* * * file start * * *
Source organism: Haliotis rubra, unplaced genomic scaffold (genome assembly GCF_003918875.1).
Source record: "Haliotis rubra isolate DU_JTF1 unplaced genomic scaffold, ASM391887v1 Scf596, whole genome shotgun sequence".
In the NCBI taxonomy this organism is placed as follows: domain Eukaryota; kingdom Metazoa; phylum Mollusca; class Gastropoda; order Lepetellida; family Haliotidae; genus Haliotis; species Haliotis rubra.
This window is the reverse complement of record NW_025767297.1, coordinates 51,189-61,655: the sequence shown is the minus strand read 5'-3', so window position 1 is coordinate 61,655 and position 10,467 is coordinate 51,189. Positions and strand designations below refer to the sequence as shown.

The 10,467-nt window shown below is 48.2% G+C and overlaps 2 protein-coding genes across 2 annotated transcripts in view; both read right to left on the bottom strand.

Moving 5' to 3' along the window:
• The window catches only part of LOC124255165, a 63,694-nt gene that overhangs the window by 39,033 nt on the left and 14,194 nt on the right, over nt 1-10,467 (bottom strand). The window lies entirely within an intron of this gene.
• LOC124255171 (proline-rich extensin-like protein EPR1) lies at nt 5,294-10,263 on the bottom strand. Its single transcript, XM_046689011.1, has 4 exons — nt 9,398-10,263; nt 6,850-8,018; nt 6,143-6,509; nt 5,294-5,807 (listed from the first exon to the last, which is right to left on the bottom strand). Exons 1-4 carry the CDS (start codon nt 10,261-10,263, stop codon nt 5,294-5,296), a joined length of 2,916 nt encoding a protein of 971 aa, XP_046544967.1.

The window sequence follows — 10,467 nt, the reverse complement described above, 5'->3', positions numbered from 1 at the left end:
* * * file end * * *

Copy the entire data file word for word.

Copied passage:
Source organism: Haliotis rubra, unplaced genomic scaffold (genome assembly GCF_003918875.1).
Source record: "Haliotis rubra isolate DU_JTF1 unplaced genomic scaffold, ASM391887v1 Scf596, whole genome shotgun sequence".
In the NCBI taxonomy this organism is placed as follows: domain Eukaryota; kingdom Metazoa; phylum Mollusca; class Gastropoda; order Lepetellida; family Haliotidae; genus Haliotis; species Haliotis rubra.
This window is the reverse complement of record NW_025767297.1, coordinates 51,189-61,655: the sequence shown is the minus strand read 5'-3', so window position 1 is coordinate 61,655 and position 10,467 is coordinate 51,189. Positions and strand designations below refer to the sequence as shown.

The 10,467-nt window shown below is 48.2% G+C and overlaps 2 protein-coding genes across 2 annotated transcripts in view; both read right to left on the bottom strand.

Moving 5' to 3' along the window:
• The window catches only part of LOC124255165, a 63,694-nt gene that overhangs the window by 39,033 nt on the left and 14,194 nt on the right, over nt 1-10,467 (bottom strand). The window lies entirely within an intron of this gene.
• LOC124255171 (proline-rich extensin-like protein EPR1) lies at nt 5,294-10,263 on the bottom strand. Its single transcript, XM_046689011.1, has 4 exons — nt 9,398-10,263; nt 6,850-8,018; nt 6,143-6,509; nt 5,294-5,807 (listed from the first exon to the last, which is right to left on the bottom strand). Exons 1-4 carry the CDS (start codon nt 10,261-10,263, stop codon nt 5,294-5,296), a joined length of 2,916 nt encoding a protein of 971 aa, XP_046544967.1.

The window sequence follows — 10,467 nt, the reverse complement described above, 5'->3', positions numbered from 1 at the left end: